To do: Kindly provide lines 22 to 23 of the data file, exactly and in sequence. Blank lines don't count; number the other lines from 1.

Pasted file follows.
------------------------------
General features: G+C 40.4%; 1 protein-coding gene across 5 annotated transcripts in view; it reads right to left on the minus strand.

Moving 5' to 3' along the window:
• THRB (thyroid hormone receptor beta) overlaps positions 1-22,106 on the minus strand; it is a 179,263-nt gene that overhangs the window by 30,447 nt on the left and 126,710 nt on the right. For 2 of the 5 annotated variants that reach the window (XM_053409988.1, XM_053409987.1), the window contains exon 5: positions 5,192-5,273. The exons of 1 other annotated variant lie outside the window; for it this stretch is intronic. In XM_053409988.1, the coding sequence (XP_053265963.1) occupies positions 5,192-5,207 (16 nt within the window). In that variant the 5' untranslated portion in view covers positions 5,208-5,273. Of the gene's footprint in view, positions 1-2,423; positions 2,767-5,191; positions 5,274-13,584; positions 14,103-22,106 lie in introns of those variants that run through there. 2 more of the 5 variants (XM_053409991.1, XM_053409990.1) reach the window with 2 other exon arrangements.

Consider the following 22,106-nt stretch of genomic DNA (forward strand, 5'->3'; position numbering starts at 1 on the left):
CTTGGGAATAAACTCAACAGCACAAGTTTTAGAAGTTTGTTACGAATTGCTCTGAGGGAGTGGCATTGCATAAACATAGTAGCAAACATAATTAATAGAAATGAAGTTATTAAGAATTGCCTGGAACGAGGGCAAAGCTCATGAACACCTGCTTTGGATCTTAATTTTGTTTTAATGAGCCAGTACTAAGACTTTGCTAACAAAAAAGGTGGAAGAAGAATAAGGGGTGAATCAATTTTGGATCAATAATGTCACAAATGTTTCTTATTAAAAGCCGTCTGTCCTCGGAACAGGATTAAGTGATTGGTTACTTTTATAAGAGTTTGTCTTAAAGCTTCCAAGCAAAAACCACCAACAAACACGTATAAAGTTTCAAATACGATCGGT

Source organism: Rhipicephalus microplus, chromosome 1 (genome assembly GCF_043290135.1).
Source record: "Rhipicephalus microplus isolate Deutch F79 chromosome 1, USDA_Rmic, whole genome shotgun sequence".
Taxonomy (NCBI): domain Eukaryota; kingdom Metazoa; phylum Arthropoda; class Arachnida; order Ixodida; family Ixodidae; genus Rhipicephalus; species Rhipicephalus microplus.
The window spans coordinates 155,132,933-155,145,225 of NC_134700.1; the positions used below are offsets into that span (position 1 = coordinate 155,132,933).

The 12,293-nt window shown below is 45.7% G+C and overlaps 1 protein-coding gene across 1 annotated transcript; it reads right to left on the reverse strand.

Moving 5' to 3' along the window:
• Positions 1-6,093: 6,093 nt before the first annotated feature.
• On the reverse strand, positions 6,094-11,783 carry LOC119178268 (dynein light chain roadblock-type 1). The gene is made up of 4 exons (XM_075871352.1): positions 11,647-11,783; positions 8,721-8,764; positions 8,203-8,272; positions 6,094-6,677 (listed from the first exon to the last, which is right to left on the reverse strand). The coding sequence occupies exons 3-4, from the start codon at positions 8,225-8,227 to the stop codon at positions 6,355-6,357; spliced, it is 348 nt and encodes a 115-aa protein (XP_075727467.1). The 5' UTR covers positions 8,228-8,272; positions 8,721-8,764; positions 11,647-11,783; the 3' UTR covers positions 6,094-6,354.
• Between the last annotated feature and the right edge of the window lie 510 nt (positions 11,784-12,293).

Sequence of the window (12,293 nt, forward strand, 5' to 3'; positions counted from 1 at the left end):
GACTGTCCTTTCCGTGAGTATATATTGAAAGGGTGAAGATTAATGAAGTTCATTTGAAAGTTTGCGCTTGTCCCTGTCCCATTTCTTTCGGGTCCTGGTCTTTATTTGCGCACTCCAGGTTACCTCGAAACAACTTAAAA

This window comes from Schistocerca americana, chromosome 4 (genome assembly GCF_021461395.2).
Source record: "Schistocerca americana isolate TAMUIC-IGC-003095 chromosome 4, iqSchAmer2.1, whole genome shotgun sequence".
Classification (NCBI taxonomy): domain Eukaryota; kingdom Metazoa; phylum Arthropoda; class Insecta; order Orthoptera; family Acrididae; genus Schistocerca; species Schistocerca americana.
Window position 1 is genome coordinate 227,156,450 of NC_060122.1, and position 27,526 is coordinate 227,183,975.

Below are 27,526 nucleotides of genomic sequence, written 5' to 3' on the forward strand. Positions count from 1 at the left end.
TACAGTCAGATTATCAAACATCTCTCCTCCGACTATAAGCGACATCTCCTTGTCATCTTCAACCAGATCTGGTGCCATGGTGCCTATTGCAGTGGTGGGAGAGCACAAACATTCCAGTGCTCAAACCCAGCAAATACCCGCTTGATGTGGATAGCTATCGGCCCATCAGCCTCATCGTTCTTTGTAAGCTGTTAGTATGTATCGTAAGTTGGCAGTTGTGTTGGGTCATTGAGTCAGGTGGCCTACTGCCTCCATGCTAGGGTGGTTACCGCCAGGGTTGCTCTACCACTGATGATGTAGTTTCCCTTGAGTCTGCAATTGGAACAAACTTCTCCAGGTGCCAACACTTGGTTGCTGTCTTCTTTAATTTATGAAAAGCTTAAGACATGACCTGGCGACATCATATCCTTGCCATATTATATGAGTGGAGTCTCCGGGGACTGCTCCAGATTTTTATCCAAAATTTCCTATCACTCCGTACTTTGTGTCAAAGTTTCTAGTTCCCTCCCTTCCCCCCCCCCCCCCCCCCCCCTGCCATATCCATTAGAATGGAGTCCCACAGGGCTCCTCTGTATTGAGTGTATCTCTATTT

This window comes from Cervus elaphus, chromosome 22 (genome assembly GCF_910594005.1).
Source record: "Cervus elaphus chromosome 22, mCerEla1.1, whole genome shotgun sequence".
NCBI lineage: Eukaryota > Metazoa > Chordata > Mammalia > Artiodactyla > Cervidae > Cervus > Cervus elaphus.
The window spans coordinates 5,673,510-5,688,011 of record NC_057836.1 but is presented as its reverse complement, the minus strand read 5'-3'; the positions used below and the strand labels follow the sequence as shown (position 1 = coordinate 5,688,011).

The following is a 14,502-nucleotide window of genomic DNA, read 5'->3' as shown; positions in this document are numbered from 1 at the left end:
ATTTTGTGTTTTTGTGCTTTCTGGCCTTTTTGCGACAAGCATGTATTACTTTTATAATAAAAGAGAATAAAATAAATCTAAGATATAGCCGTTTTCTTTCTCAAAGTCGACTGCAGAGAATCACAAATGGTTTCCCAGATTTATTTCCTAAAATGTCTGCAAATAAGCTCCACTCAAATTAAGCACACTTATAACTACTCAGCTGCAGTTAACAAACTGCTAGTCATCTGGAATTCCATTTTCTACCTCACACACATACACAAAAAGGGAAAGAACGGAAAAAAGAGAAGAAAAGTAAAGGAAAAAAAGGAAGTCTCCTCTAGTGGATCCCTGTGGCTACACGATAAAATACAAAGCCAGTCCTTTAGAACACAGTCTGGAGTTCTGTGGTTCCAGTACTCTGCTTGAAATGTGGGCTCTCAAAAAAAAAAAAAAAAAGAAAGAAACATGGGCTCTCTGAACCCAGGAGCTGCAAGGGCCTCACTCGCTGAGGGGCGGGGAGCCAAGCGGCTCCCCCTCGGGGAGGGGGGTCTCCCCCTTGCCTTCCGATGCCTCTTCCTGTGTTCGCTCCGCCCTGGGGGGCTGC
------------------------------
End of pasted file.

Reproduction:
TACAGTCAGATTATCAAACATCTCTCCTCCGACTATAAGCGACATCTCCTTGTCATCTTCAACCAGATCTGGTGCCATGGTGCCTATTGCAGTGGTGGGAGAGCACAAACATTCCAGTGCTCAAACCCAGCAAATACCCGCTTGATGTGGATAGCTATCGGCCCATCAGCCTCATCGTTCTTTGTAAGCTGTTAGTATGTATCGTAAGTTGGCAGTTGTGTTGGGTCATTGAGTCAGGTGGCCTACTGCCTCCATGCTAGGGTGGTTACCGCCAGGGTTGCTCTACCACTGATGATGTAGTTTCCCTTGAGTCTGCAATTGGAACAAACTTCTCCAGGTGCCAACACTTGGTTGCTGTCTTCTTTAATTTATGAAAAGCTTAAGACATGACCTGGCGACATCATATCCTTGCCATATTATATGAGTGGAGTCTCCGGGGACTGCTCCAGATTTTTATCCAAAATTTCCTATCACTCCGTACTTTGTGTCAAAGTTTCTAGTTCCCTCCCTTCCCCCCCCCCCCCCCCCCCCCTGCCATATCCATTAGAATGGAGTCCCACAGGGCTCCTCTGTATTGAGTGTATCTCTATTT

This window comes from Cervus elaphus, chromosome 22 (genome assembly GCF_910594005.1).